The largest study analysing the relationship between hormone therapy and Venous thromboembolism (VT) is the Women’s Health Initiative (WHI), which included two large clinical trials. One WHI trial examined the effects of oestrogen plus progestin and found that this combination of hormones appeared to increase the risk of VT.
J. David Curb, M.D., University of Hawaii and Pacific Health Research Institute, Honolulu, and colleagues analysed data from the other WHI trial, in which the effect of oestrogen alone was studied in 10,739 women aged 50 to 79 years. The participants were randomly assigned to take either combined equine oestrogens or placebo. They were followed for an average of 7.1 years, during which 197 women developed VT, including 144 with deep vein thrombosis, 91 with pulmonary embolism and 38 with both.
Of those 197 women who developed VT, 111 were taking oestrogen and 86 were taking placebo. The risk of VT was slightly higher for women receiving oestrogen therapy; was significantly increased for deep venous thrombosis, but not significantly increased for pulmonary embolism; and was highest in the first two years of therapy. Overall, the risk of venous thrombosis associated with oestrogen therapy was lower than that associated with oestrogen plus progestin in the other WHI trial.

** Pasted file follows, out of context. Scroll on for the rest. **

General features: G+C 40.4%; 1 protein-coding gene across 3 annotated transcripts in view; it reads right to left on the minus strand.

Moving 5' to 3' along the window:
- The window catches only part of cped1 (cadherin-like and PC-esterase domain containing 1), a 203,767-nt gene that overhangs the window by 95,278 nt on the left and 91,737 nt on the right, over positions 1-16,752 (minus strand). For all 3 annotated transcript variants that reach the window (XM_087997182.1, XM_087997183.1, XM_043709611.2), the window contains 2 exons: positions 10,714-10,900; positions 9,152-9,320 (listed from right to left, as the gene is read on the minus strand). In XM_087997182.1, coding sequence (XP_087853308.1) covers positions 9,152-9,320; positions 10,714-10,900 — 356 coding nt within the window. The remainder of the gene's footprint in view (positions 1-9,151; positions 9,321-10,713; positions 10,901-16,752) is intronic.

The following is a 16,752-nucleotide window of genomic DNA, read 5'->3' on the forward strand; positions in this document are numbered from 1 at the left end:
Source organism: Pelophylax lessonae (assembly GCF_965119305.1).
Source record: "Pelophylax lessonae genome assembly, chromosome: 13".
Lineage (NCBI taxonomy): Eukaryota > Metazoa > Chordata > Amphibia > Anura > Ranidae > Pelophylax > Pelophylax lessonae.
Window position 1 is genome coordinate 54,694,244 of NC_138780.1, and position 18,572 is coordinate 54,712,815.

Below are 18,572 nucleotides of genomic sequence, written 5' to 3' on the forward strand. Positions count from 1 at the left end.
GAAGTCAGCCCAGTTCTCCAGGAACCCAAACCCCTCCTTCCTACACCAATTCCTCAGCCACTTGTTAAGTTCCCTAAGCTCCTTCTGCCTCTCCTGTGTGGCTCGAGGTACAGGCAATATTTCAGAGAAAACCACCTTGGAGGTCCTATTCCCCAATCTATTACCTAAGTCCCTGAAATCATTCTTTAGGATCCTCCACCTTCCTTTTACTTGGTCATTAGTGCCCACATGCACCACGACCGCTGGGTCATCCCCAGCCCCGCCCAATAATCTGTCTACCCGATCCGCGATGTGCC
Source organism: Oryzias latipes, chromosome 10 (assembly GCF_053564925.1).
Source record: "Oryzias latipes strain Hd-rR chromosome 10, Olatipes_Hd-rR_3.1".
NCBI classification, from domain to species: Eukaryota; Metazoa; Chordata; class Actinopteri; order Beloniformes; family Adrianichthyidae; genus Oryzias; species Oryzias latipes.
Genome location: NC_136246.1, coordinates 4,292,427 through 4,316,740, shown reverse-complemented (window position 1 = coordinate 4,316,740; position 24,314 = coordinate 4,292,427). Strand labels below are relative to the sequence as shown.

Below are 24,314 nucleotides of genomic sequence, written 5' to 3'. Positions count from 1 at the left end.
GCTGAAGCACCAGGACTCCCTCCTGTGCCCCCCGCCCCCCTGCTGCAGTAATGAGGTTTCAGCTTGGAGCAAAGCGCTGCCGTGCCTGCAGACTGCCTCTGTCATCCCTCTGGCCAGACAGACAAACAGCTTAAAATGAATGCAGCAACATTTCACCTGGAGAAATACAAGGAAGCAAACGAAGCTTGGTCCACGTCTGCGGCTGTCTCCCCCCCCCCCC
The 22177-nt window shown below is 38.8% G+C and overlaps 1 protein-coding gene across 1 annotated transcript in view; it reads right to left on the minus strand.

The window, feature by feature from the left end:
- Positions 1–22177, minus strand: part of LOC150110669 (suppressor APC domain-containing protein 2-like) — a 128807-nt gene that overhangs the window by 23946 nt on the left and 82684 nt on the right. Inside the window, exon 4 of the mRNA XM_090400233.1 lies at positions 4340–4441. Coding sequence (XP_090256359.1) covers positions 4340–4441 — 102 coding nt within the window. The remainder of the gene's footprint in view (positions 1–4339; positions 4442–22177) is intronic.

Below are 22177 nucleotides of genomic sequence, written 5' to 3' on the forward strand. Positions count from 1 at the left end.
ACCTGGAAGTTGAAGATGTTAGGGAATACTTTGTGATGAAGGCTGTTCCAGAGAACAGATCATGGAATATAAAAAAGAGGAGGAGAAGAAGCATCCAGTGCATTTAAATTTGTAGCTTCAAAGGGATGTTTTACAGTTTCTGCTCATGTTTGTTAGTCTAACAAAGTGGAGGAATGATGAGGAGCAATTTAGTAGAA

“Our data suggest that although the absolute incidence is relatively low, the use of combined equine oestrogens increases the relative risk of venous thrombosis in postmenopausal women without a uterus,” the authors conclude. “Women with appropriate indications, such as short-term treatment of severe menopausal symptoms, should use combined equine oestrogens only after careful consideration of the relative risks and benefits, especially if the women have other risk factors for venous thrombosis.”
MEDICA.de; Source: American Medical Association (AMA)